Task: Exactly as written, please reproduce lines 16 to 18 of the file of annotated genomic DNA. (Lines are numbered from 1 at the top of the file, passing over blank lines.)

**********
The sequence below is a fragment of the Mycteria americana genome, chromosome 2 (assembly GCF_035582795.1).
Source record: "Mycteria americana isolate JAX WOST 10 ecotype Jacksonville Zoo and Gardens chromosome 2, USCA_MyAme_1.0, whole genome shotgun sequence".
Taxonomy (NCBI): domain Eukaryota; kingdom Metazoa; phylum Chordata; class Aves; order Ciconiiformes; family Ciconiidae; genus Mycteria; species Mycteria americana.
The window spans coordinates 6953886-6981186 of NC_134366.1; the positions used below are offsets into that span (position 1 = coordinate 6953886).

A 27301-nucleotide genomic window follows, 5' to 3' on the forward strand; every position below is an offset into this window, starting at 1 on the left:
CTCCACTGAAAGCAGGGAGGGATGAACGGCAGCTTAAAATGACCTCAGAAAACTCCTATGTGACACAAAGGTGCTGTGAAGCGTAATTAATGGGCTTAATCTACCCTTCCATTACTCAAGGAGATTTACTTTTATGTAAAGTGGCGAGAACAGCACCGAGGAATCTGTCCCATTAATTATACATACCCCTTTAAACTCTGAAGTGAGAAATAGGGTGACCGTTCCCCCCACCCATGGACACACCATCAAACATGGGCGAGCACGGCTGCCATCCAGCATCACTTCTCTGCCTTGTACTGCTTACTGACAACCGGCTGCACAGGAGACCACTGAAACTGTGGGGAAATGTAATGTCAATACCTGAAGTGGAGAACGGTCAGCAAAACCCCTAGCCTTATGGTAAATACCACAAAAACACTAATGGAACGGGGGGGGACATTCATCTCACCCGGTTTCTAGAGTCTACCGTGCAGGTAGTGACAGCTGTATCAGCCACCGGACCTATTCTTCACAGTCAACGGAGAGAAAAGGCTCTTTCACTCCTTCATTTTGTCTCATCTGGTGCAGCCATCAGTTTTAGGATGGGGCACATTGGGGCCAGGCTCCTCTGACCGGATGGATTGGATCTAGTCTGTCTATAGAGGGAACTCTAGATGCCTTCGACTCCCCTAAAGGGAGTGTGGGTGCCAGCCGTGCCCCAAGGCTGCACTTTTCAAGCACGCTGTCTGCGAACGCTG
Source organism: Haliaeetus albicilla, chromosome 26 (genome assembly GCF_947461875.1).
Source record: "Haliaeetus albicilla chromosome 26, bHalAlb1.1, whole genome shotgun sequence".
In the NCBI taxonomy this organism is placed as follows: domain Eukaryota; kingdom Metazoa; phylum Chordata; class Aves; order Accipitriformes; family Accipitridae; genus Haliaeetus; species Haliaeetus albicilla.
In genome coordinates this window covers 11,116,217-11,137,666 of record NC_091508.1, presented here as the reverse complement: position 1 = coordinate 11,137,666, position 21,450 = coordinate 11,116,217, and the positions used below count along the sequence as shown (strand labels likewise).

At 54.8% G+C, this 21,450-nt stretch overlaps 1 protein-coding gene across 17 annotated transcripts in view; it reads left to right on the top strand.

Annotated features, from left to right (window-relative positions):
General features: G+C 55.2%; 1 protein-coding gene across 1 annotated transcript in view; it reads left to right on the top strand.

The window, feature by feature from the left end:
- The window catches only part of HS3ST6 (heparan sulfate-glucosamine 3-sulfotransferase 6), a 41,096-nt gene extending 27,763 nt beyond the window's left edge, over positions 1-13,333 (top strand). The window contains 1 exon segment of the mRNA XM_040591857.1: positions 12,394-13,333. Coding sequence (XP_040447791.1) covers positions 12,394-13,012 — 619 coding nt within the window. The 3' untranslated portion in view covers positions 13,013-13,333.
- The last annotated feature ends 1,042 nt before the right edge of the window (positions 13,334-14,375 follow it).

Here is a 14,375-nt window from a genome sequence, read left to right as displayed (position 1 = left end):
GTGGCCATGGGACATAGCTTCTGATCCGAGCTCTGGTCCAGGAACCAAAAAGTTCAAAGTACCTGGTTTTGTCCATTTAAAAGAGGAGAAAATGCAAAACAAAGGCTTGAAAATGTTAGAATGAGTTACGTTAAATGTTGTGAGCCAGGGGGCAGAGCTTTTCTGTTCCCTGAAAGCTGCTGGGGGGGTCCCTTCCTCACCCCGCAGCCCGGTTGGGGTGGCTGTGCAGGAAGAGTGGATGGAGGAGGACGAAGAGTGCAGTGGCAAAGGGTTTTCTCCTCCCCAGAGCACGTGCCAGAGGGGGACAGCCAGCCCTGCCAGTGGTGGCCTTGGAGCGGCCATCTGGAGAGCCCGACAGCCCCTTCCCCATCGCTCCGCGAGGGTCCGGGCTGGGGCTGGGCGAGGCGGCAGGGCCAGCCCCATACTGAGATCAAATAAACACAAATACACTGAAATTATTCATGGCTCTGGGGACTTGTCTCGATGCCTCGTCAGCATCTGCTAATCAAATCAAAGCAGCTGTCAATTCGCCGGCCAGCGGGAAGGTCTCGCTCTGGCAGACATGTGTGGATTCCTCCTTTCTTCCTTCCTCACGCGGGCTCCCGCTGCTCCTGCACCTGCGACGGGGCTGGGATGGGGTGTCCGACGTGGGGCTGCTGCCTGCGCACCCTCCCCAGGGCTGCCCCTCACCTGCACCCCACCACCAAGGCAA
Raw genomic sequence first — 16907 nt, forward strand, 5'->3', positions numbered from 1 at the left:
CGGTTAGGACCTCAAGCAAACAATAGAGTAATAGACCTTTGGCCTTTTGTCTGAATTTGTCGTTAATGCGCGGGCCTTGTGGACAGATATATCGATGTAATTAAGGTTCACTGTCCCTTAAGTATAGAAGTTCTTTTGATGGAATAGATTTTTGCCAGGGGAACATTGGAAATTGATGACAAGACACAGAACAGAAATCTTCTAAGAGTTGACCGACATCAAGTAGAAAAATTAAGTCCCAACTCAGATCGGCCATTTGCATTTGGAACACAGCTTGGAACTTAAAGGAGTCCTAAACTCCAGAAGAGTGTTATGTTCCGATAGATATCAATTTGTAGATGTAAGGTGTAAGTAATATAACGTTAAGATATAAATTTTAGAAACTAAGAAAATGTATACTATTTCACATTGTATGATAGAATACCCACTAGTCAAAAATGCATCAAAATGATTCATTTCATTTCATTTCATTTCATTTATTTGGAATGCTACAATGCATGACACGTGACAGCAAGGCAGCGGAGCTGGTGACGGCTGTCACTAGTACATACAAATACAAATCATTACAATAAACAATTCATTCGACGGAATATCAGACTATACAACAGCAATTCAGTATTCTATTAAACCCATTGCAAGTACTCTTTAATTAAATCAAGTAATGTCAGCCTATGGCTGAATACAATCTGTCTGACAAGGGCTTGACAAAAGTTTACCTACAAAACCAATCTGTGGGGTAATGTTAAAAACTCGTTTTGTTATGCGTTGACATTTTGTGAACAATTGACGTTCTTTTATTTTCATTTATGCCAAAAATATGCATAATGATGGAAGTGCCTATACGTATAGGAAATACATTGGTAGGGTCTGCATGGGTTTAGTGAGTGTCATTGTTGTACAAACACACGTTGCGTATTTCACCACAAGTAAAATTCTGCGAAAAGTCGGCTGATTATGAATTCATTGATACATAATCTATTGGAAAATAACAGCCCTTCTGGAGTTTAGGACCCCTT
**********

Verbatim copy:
- The last annotated feature ends 1,042 nt before the right edge of the window (positions 13,334-14,375 follow it).

Here is a 14,375-nt window from a genome sequence, read left to right as displayed (position 1 = left end):
GTGGCCATGGGACATAGCTTCTGATCCGAGCTCTGGTCCAGGAACCAAAAAGTTCAAAGTACCTGGTTTTGTCCATTTAAAAGAGGAGAAAATGCAAAACAAAGGCTTGAAAATGTTAGAATGAGTTACGTTAAATGTTGTGAGCCAGGGGGCAGAGCTTTTCTGTTCCCTGAAAGCTGCTGGGGGGGTCCCTTCCTCACCCCGCAGCCCGGTTGGGGTGGCTGTGCAGGAAGAGTGGATGGAGGAGGACGAAGAGTGCAGTGGCAAAGGGTTTTCTCCTCCCCAGAGCACGTGCCAGAGGGGGACAGCCAGCCCTGCCAGTGGTGGCCTTGGAGCGGCCATCTGGAGAGCCCGACAGCCCCTTCCCCATCGCTCCGCGAGGGTCCGGGCTGGGGCTGGGCGAGGCGGCAGGGCCAGCCCCATACTGAGATCAAATAAACACAAATACACTGAAATTATTCATGGCTCTGGGGACTTGTCTCGATGCCTCGTCAGCATCTGCTAATCAAATCAAAGCAGCTGTCAATTCGCCGGCCAGCGGGAAGGTCTCGCTCTGGCAGACATGTGTGGATTCCTCCTTTCTTCCTTCCTCACGCGGGCTCCCGCTGCTCCTGCACCTGCGACGGGGCTGGGATGGGGTGTCCGACGTGGGGCTGCTGCCTGCGCACCCTCCCCAGGGCTGCCCCTCACCTGCACCCCACCACCAAGGCAA